Consumer Confidence Falls To Five-Year Low in April
U.S. consumer confidence fell to a five-year low this month as Americans confronted the grimmest jobs outlook since late 2004, while data also showed a record drop in home prices in February.
Contributing to their slumping confidence in April, consumers expected that inflation would accelerate to a pace last seen in the early 1980s.
The news cemented the prevailing view that the Federal Reserve, which opened a two-day policy meeting on Tuesday, would signal an end to its aggressive campaign of lowering interest rates.
The private Conference Board's index of consumer sentiment fell to 62.3 in April, the lowest reading since March 2003, when the Iraq war was launched, from an upwardly revised 65.9 in March.
The monthly survey's gauge of inflation expectations surged to 6.8 percent from 6.1 percent in March.
It was the highest reading on inflation expectations since a matching 6.8 percent in September 2005.
"Consumers haven't been this depressed in a long time," said Chris Rupkey, senior financial economist with Bank of Tokyo-Mitsubishi in New York. "They are saying that jobs are much harder to get since the start of the year and that does not bode well for this Friday's employment data.
This is exactly what you see when we are in a recession and the labor market indicates that we are indeed in a recession, and the million dollar question is whether this decline in confidence leads them to pull back their spending." Consumer spending accounts for two-thirds of U.S. economic activity.
The drop in consumer confidence dragged on the stock market, with the Dow industrial down 0.30 percent in early afternoon.
(Video: Consumer Confidence Numbers)
Contributing to the picture of U.S. economic weakness, a key gauge of the housing sector showed no signs of an end to the sector's worst slump in a generation.
Prices of existing U.S. single-family homes extended their slide in February, falling 2.6 percent to 175.94 in February from the previous month for an annual decline of 12.7 percent., according to the Standard & Poor's/Case Shiller home price index.
In addition, U.S. home foreclosure filings jumped 23 percent in the first three months of the year from the last quarter of 2007, and more than doubled from a year earlier, as more overextended borrowers failed to make timely payments, real estate data firm RealtyTrac said on Tuesday.
U.S. President Bush on Tuesday acknowledged the weak economic tone. "It's a tough time for our economy. Across our country, many Americans are understandably anxious about issues affecting their pocketbook, from gas and food prices to mortgage and tuition bills," Bush told a news conference.
The day's data makes difficult reading for the Federal Reserve.
The U.S. central bank is seen eager to halt the interest rate cuts it has made to shore up the economy since price pressures have remained strong.
The Fed, which has slashed its benchmark rate by 3 percentage points since last September, is widely expected to cut rates by a modest quarter percentage point at the end of its two-day meeting on Wednesday.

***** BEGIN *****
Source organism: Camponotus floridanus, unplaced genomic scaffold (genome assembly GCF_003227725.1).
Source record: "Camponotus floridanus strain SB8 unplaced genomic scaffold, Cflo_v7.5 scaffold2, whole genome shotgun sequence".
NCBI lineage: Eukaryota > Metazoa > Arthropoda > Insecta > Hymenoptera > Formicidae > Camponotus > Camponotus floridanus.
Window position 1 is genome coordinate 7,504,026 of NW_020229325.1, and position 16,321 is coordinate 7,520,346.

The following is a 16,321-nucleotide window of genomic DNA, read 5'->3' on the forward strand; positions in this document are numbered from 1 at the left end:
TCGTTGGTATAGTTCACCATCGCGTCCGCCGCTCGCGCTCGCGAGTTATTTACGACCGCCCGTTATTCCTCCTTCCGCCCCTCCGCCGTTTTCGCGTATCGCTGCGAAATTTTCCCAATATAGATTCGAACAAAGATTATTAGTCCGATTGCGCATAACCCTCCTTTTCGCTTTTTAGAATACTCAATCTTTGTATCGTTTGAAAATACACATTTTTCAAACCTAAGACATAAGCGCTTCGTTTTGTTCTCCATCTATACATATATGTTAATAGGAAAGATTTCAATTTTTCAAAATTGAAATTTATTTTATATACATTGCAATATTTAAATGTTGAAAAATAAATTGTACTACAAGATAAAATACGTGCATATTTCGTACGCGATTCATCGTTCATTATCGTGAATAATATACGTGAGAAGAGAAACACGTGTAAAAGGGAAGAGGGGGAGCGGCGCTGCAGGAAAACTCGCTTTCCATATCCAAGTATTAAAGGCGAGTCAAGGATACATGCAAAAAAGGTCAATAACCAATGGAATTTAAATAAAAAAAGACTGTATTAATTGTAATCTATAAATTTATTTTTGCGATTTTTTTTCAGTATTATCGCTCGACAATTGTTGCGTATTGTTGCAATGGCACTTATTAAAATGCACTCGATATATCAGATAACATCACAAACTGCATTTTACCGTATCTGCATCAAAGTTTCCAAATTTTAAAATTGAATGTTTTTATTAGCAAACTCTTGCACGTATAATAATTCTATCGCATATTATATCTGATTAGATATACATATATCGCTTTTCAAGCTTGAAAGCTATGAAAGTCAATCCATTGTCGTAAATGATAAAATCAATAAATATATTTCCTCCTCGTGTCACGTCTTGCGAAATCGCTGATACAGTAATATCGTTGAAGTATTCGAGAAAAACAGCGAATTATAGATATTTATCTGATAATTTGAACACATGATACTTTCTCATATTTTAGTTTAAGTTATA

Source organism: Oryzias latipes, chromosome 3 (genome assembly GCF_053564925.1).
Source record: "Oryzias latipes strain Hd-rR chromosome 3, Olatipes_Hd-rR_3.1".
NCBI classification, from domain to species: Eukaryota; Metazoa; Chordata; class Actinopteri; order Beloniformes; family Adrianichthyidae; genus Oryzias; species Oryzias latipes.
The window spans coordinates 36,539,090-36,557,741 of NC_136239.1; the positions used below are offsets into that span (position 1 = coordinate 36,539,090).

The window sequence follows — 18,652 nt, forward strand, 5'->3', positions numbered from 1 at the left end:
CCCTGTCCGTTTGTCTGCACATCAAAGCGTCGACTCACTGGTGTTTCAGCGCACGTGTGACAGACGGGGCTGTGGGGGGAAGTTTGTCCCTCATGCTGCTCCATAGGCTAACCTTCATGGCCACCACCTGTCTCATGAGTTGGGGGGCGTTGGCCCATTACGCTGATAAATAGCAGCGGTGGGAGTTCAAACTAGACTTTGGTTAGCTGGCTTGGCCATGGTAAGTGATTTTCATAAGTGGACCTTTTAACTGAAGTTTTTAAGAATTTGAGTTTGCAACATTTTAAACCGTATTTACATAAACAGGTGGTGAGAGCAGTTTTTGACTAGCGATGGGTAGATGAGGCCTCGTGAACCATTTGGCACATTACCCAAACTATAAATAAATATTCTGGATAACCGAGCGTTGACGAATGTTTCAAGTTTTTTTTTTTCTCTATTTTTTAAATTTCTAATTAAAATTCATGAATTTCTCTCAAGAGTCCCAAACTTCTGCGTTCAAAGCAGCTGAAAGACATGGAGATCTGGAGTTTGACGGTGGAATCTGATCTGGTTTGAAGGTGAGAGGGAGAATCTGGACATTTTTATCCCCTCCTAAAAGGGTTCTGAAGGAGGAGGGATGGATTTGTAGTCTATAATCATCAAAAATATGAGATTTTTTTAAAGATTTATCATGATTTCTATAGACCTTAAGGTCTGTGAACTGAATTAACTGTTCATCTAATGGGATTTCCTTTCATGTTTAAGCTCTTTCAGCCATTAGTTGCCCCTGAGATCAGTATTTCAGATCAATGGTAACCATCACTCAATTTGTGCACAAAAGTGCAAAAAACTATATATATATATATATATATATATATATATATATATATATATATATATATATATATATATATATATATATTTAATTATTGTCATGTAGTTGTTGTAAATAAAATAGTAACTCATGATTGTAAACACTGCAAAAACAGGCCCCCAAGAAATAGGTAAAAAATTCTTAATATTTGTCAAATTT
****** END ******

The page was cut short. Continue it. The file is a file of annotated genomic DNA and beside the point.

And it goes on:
The greenback has been helped by expectations the Fed will signal an end to its interest rate cuts when the policy meeting ends.
Government bonds, which usually benefit from signs of economic weakness, posted modest gains on the day.
Bill Gross, the manager of Pacific Investment Management Co., the world's biggest bond fund known as Pimco, warned that additional rates cuts by the Fed could cause harm by weakening the dollar further and stocking inflation.
Gross, in his May Investment Outlook letter on the company's website, warned investors against jumping to the conclusion that the bloodshed in financial markets is over.
Economists had expected the consumer confidence index to fall more sharply to 62.0, according to a median forecast in a poll by Reuters.
In the housing market, 17 of the 20 metropolitan regions measured posted record annual declines, according to the Standard & Poor's/Case Shiller home price index.
"There is no sign of a bottom in the numbers," David Blitzer, chairman of the index committee at S&P, said in a press release.
Eight of the top 20 metro areas, as well as both composite measures, had their biggest monthly declines in February, S&P said in the release.
Also on Tuesday, Countrywide Financial Corp, the largest U.S. mortgage lender, posted a surprisingly large first-quarter loss as it took more than $3 billion of charges for write-downs and bad loans as the housing slump deepens.
The plummeting housing market was a key factor weighing on sentiment in last Friday's Reuters/University of Michigan gauge of consumer sentiment, which hit its weakest level in 26 years.
Worries over jobs and inflation have been common themes in the Michigan and other consumer gauges.
The Conference Board's measure of inflation expectations marked the highest reading since a matching 6.8 percent in September 2005 in the aftermath of Hurricane Katrina, which briefly sent energy prices soaring.
Food and energy prices in recent months have remained stubbornly high amid a global boom in commodities and a weak U.S. dollar.
The last time the government's consumer inflation gauge reached 6.8 percent was 1982.
The Conference Board's gauges of consumer concerns about the job market were at their worst since autumn of 2004.